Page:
Meanwhile the daily hassle of keeping stock became a growing frustration. Francis was fed up with it and switched to Shopify, a Canadian webshop-platform that could be configured in such a way as to make stock management a piece of cake. What's more, the program was incredibly sturdy: Shopify websites hardly ever crash. The only drawback was that Shopify initially didn't support the Dutch paying standard iDeal, but fortunately that feature was added soon enough.
And then it became more and more fun
With the software running smoothly, Francis could devote herself to the creative aspects of her webshop. She decided to shoot her own product pictures, instead of using those supplied by the manufacturer. She bought a quality camera and thought of ways to give her products their own atmosphere, for instance by using recognizable backgrounds for various types of wool.
She started to put together all-inclusive knit- and crochet kits, and developed the Fourtune Crochet-A-Long, collective crocheting projects in which she provided the participants with a new bit of the pattern every week. Video content was the next challenge: she recorded tutorials in which she demonstrated knitting- and crocheting techniques, and reported on activities in the shop. She shared much of it on her facebook-page as well, and in her digital newsletter.
Then the window-function of the webshop turned out to have another surprising side-effect. Where Francis' workshops used to attract participants form the Delft area, her webshop now proved to be a magnet for people from far greater distances: people who checked her facebook-page, read her blog, watched her video tutorials, ordered her products. People who loved the handwritten personal note that came with their order, and immediately registered for a workshop.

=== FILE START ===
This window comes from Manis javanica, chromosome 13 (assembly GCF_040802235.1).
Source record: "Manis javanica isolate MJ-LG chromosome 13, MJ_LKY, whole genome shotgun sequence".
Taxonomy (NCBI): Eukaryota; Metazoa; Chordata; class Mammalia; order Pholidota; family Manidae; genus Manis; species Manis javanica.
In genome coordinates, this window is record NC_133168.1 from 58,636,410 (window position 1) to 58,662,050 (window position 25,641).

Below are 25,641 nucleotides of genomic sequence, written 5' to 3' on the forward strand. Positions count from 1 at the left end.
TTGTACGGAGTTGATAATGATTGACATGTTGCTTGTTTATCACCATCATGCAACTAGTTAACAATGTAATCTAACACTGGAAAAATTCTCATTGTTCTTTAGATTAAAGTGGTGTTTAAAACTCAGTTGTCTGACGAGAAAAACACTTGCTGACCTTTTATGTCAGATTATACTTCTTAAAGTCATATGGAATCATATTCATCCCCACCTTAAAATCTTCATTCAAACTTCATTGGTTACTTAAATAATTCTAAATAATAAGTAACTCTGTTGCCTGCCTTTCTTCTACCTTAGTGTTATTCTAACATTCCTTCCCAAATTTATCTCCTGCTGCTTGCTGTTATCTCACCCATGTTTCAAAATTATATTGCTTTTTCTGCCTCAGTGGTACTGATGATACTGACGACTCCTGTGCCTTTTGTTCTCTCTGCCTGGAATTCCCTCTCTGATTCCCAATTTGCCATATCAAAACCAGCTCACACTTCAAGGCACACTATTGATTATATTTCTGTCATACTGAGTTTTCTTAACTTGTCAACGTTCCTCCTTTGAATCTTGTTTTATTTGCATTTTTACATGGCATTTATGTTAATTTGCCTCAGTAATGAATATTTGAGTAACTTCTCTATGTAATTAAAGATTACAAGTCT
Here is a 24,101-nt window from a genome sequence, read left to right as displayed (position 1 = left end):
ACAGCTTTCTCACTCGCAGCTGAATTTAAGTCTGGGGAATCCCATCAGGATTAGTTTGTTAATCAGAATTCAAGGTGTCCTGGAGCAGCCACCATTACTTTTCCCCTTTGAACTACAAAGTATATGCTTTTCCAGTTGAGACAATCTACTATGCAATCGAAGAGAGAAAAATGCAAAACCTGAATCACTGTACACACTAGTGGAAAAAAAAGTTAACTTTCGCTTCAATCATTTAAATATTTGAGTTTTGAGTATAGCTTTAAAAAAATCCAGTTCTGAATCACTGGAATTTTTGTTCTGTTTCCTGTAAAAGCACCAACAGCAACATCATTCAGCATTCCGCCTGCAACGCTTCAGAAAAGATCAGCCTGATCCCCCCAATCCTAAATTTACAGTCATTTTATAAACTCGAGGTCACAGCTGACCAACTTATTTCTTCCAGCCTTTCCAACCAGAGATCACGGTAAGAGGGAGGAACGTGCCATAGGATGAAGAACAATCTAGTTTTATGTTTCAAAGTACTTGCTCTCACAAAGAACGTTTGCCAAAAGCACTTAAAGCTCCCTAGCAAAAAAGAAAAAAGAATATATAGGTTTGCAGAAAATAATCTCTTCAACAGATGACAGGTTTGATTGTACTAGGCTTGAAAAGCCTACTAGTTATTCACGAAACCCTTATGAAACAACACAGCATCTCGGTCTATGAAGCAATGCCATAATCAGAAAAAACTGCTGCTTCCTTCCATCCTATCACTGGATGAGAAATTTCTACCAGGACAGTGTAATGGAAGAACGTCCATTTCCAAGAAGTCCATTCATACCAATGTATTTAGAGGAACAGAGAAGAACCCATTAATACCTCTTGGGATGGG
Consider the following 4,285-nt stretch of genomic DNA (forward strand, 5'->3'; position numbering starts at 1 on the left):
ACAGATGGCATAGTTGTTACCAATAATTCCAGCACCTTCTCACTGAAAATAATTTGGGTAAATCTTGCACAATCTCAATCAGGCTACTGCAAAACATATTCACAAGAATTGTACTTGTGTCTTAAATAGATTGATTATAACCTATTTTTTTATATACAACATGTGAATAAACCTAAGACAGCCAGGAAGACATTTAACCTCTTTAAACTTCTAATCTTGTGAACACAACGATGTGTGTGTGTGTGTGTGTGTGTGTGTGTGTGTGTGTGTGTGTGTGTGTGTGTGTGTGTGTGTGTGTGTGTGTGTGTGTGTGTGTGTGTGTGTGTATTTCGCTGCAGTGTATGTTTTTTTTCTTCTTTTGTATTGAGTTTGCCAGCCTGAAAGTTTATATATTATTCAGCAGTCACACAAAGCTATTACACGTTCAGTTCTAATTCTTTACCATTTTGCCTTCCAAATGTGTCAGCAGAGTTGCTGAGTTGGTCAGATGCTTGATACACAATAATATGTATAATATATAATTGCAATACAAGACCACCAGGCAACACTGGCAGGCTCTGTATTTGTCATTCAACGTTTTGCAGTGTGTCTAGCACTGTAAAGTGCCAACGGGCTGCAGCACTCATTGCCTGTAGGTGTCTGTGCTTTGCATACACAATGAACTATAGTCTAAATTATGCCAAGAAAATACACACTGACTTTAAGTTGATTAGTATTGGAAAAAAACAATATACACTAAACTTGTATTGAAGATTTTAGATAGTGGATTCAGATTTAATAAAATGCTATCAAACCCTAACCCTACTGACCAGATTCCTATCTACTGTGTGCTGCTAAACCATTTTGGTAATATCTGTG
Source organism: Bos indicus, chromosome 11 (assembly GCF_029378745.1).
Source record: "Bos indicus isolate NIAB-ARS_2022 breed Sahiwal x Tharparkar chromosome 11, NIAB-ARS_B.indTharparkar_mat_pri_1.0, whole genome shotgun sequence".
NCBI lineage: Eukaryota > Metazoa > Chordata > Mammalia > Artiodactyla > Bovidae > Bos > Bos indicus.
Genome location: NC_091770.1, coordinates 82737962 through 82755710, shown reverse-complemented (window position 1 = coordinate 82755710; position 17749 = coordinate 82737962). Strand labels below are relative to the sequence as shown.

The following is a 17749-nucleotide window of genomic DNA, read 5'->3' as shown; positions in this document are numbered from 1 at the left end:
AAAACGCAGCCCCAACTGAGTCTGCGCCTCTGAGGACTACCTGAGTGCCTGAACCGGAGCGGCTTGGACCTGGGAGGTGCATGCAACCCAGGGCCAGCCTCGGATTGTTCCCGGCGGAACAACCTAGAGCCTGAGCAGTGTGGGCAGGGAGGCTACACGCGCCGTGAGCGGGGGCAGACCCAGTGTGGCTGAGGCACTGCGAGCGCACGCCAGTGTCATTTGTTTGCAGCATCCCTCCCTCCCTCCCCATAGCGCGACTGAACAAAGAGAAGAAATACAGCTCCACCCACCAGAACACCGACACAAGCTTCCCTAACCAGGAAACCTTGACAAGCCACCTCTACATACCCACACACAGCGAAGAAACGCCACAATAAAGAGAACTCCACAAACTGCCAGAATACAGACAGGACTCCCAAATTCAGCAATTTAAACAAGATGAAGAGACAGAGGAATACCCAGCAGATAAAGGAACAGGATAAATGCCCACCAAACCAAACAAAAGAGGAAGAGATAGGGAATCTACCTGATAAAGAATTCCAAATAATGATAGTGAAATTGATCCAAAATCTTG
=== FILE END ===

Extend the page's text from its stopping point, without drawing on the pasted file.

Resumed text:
Which brings us to Francis' other major passion: great service. Making people happy with a beautiful, high-quality product, and some personal attention to go with it. She takes customer service very seriously, spending at least two hours a day answering customer's questions. "I just resent having to disappoint people." The glowing reviews on her website – the average rating is 9,2 – show that this is the basis of her success.
Does she have advice for beginner online entrepreneurs? Sure!
In addition to good service and good software, a good online presence is superimportant. Things should be happening on your website, otherwise people don't return. A regularly updated blog, video tutorials, special events: combined with social media they ensure a constant stream of visitors.
Which brings Francis to another important issue: because this eats up time and energy, it only works well when you sell a product you are passionate about. You have to like it, and express that in everything you do.
She herself is living proof of how successful this formula is. Francis is Knotten: her customers come for the wool, but they stay for Francis. Wool can be bought in a hundred other stores, but personal attention Francis-style: that's priceless.
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How to prepare your Shopify webshop for the Netherlands and BelgiumRead more
About the author
CODE easily writes 100 lines of code every day, but a blog is a different story! So we leave that to Linda Bleijenberg, our copywriter. She lives around the corner and wants to be an IT wizard when she grows up. Until then, she writes blogs about what we at CODE are up to.